b) Local data collection. Contained within NICE clinical guideline 115: audit support criterion 1.

Definitions

NICE clinical guideline 115 recommends the following validated assessment tools to assess the nature and severity of alcohol misuse:

  • Alcohol Use Disorders Identification Test (AUDIT) for identification and as a routine (drinking) outcome measure
  • Severity of Alcohol Dependence Questionnaire (SADQ) or Leeds Dependence Questionnaire (LDQ) for severity of dependence
  • Alcohol Problems Questionnaire (APQ) for the nature and extent of the problems arising from alcohol misuse.

The Clinical Institute Withdrawal Assessment of Alcohol Scale, revised (CIWA-Ar) may be used to assess the severity of alcohol withdrawal.

NICE clinical guideline 115 recommends considering a comprehensive assessment for all adults referred to specialist services who score more than 15 on the AUDIT. A comprehensive assessment should asses multiple areas of need, be structured in a clinical interview, use relevant and validated clinical tools, and cover the following areas:

  • alcohol use, including:
    • consumption: historical and recent patterns of drinking (using, for example, a retrospective drinking diary), and if possible, additional information (for example, from a family member or carer)
    • dependence (using, for example, SADQ or LDQ)
    • alcohol-related problems (using, for example, APQ)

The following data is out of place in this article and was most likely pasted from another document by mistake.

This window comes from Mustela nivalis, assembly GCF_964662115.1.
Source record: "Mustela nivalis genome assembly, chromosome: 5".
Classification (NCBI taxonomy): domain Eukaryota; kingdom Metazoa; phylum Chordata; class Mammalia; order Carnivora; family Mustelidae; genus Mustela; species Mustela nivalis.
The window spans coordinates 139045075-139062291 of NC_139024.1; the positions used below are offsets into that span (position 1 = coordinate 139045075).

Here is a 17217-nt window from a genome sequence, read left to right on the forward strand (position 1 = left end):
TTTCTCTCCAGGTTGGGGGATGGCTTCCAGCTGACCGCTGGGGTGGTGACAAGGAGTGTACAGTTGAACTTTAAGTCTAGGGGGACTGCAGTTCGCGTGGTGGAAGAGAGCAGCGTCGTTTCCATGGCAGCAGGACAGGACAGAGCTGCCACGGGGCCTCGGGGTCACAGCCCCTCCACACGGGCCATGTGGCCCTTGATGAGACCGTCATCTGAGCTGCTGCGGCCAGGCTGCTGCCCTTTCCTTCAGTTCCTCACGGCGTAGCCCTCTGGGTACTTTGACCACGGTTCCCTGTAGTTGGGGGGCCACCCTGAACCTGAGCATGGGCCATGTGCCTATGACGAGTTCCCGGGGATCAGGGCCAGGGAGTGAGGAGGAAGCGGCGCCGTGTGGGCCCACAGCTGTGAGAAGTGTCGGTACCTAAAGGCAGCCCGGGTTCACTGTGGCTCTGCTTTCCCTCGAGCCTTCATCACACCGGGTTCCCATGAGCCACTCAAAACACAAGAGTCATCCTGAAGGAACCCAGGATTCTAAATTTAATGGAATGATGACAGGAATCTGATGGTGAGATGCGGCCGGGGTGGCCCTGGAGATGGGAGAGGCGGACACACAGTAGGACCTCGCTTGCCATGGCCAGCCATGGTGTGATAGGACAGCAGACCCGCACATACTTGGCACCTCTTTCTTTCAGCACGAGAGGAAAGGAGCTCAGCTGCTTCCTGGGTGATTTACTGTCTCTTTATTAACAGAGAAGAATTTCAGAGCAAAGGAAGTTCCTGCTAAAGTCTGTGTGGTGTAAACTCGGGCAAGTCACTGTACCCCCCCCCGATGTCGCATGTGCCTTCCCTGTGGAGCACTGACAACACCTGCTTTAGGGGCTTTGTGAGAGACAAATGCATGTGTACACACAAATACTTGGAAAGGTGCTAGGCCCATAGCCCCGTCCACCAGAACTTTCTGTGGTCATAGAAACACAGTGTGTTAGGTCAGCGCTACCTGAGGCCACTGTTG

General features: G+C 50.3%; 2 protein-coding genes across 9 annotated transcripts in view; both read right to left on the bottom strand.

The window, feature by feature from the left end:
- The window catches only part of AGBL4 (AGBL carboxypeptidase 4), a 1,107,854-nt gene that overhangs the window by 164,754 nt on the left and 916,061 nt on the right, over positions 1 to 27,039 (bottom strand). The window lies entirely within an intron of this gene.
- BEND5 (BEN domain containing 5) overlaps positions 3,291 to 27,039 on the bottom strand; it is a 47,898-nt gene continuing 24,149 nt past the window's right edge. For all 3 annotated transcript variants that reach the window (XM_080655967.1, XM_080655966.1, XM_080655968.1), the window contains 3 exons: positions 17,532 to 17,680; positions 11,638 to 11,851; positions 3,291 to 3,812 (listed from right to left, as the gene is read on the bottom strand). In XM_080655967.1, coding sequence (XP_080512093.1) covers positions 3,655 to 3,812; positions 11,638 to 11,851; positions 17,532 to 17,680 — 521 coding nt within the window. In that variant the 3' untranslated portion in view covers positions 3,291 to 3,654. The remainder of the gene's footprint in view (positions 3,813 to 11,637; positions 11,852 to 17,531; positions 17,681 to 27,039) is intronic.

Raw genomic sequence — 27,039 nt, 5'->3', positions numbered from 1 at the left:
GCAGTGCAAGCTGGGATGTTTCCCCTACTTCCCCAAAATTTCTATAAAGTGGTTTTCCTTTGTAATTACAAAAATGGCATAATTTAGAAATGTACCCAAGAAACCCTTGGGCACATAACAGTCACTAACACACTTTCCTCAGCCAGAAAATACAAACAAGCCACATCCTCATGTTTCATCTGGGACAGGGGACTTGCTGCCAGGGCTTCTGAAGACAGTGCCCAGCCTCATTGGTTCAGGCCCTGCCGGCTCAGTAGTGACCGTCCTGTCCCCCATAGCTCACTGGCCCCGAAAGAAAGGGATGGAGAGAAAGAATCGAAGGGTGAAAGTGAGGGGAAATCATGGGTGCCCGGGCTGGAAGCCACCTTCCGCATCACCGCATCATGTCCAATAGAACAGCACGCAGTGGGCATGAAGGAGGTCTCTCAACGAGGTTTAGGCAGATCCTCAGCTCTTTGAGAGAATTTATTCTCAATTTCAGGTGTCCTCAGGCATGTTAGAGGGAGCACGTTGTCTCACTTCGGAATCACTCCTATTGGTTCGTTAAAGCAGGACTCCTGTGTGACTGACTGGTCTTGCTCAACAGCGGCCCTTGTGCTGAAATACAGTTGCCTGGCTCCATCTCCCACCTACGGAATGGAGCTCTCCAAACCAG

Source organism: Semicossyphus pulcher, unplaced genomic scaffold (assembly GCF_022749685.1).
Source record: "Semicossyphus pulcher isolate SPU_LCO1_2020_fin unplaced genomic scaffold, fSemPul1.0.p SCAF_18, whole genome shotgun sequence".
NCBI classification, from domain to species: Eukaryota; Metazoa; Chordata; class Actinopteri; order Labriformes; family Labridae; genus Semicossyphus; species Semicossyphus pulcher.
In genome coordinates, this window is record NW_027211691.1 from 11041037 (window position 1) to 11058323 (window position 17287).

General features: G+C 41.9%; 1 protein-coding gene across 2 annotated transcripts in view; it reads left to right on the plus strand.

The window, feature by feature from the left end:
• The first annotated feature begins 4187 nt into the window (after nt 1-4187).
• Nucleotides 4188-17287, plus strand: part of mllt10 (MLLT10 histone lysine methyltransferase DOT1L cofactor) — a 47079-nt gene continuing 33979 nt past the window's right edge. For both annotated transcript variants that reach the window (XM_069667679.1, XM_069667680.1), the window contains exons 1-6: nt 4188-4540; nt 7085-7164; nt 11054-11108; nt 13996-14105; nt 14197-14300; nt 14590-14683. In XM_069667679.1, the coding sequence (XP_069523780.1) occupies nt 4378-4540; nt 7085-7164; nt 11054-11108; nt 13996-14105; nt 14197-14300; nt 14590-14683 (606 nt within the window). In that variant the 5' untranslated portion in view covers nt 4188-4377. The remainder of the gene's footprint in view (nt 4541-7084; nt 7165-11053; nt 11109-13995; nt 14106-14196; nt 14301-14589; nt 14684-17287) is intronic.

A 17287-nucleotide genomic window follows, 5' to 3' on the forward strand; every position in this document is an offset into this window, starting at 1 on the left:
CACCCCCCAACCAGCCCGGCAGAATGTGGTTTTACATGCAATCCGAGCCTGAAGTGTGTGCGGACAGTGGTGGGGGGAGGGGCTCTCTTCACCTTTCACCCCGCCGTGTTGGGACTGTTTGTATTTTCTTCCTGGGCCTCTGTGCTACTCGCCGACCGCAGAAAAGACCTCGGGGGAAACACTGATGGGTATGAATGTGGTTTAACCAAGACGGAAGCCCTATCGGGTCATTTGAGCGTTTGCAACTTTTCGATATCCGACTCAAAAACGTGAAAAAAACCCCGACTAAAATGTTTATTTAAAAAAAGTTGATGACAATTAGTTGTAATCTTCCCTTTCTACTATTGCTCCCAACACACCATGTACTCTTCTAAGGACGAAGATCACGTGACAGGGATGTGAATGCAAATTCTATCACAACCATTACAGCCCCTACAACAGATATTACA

• other drug misuse, including over-the-counter medication
  • physical health problems
  • psychological and social problems (including housing)
  • cognitive function (using, for example, the Mini-Mental State Examination [MMSE])
  • readiness and belief in ability to change.

Comorbid mental health problems should also be assessed as part of any comprehensive assessment, because many comorbid problems (though not all) will improve with treatment for alcohol misuse.

Any initial assessment, which may take place as a triage or as part of the comprehensive assessment, should also assess:

  • the pattern and severity of alcohol misuse (using AUDIT) and severity of dependence (using SADQ)
  • the need for urgent treatment including assisted withdrawal
  • any associated risk to self or risk to others
  • the presence of any comorbdities or other factors that may need further specialist assessment or intervention.

Equality and diversity considerations

When assessing the severity of alcohol dependence and determining the need for assisted withdrawal, the criteria should be adjusted for women, older people and younger people.

All assessments should be accessible to people with additional needs such as physical, sensory or learning disabilities, and to people who do not speak or read English. People who need a comprehensive assessment should have access to an interpreter or advocate if needed.

This page was last updated: 25 August 2011

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Selected, reliable information for health and social care in one place

Accessibility | Cymraeg | Freedom of information | Vision Impaired | Contact Us | Glossary | Data protection | Copyright | Disclaimer | Terms and conditions

Copyright 2014 National Institute for Health and Care Excellence. All rights reserved.

Accessibility | Cymraeg | Freedom of information | Vision Impaired | Contact Us | Glossary | Data protection | Copyright | Disclaimer | Terms and conditions

Copyright 2014 National Institute for Health and Care Excellence. All rights reserved.